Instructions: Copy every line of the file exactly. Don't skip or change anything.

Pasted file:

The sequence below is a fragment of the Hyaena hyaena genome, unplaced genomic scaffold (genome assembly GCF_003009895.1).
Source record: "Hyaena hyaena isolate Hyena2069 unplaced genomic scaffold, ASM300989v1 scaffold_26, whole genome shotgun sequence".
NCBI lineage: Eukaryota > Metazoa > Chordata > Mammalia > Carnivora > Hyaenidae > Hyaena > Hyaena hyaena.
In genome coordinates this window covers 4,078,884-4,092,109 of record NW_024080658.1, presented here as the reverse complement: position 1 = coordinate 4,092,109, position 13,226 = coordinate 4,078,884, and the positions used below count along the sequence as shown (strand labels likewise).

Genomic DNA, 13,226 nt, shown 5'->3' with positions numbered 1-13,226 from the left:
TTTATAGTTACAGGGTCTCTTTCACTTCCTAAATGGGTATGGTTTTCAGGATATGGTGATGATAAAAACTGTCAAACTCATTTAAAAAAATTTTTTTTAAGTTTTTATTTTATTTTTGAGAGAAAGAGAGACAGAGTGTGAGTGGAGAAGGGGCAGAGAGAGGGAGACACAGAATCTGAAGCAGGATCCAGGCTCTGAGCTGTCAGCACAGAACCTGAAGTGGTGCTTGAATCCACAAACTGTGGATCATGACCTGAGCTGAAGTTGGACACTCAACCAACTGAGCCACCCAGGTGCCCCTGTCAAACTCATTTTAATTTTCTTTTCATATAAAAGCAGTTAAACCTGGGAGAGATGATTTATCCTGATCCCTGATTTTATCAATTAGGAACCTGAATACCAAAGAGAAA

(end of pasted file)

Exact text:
The sequence below is a fragment of the Hyaena hyaena genome, unplaced genomic scaffold (genome assembly GCF_003009895.1).
Source record: "Hyaena hyaena isolate Hyena2069 unplaced genomic scaffold, ASM300989v1 scaffold_26, whole genome shotgun sequence".
NCBI lineage: Eukaryota > Metazoa > Chordata > Mammalia > Carnivora > Hyaenidae > Hyaena > Hyaena hyaena.
In genome coordinates this window covers 4,078,884-4,092,109 of record NW_024080658.1, presented here as the reverse complement: position 1 = coordinate 4,092,109, position 13,226 = coordinate 4,078,884, and the positions used below count along the sequence as shown (strand labels likewise).

Genomic DNA, 13,226 nt, shown 5'->3' with positions numbered 1-13,226 from the left:
TTTATAGTTACAGGGTCTCTTTCACTTCCTAAATGGGTATGGTTTTCAGGATATGGTGATGATAAAAACTGTCAAACTCATTTAAAAAAATTTTTTTTAAGTTTTTATTTTATTTTTGAGAGAAAGAGAGACAGAGTGTGAGTGGAGAAGGGGCAGAGAGAGGGAGACACAGAATCTGAAGCAGGATCCAGGCTCTGAGCTGTCAGCACAGAACCTGAAGTGGTGCTTGAATCCACAAACTGTGGATCATGACCTGAGCTGAAGTTGGACACTCAACCAACTGAGCCACCCAGGTGCCCCTGTCAAACTCATTTTAATTTTCTTTTCATATAAAAGCAGTTAAACCTGGGAGAGATGATTTATCCTGATCCCTGATTTTATCAATTAGGAACCTGAATACCAAAGAGAAA